The Blue-banded Kingfisher Alcedo euryzona is probably the least common of the resident kingfishers in Borneo. It prefers flowing clear rocky streams in hill forests which by themselves are increasingly harder to find. It has the ability to stand in gentle flowing water, allowing it to perch on wet rocks while waiting for fish and other aquatic prey. You would probably have more joy seeing this behavior after some rain when water levels are higher and fish are more active.
The Chestnut-winged Babbler Stachyris erythroptera is probably the most common babbler in Borneo. It moves around in small groups in both primary and secondary lowland forest with a preference for the lower canopy. Individuals keep in touch by their soft rolling calls while moving through the vegetation.
The Sunda Scops-owl Otus lempiji is probably the most common owl found in disturbed lowland forest throughout Sabah. It is best located by listening for its whooping single call uttered at intervals of between 8 to 15 seconds. Its size (20-23cm) might give you some difficulty in locating it though it responds readily to calls.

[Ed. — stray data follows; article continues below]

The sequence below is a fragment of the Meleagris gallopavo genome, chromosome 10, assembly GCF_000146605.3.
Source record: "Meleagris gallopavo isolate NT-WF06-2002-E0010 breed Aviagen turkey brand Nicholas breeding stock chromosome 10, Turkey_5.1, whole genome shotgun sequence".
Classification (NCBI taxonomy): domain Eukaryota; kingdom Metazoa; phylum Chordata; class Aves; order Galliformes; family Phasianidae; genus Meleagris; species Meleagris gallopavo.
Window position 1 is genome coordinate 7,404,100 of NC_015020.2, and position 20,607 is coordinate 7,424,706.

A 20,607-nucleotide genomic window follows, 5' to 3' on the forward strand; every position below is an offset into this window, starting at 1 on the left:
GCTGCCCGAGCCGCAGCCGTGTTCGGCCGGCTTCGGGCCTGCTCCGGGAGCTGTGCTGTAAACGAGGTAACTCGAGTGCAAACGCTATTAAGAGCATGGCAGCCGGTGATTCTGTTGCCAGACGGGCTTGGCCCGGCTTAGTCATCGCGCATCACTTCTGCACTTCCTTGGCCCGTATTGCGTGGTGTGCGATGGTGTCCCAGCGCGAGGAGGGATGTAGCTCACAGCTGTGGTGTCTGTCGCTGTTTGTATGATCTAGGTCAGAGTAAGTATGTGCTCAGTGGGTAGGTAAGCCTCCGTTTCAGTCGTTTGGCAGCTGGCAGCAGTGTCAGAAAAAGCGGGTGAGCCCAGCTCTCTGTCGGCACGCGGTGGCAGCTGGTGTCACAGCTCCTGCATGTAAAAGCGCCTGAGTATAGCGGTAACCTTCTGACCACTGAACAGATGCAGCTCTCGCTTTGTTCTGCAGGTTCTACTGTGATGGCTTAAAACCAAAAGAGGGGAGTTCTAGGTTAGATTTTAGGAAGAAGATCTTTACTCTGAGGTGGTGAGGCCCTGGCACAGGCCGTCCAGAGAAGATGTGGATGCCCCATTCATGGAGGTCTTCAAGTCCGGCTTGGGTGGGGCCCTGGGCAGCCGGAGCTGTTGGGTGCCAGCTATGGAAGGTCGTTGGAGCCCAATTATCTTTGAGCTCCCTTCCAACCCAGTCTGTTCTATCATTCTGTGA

Taking photos of the bird in the dark required some luck (the bird stayed!). Thanks to Brigitte, who provided the very necessary lighting assistance. The red eyes in the photos are due to the reflection of the torch light.
The Olive-winged Bulbul Pycnonotus plumosus is a common bulbul found in the lowlands and offshore islands but could be very easily misidentified. The olive fringes on the wings may not be visible in low light while the Red-eyed and Cream-vented bulbuls also display red iris. I find the quicker way is to look for the streaking on the ear coverts.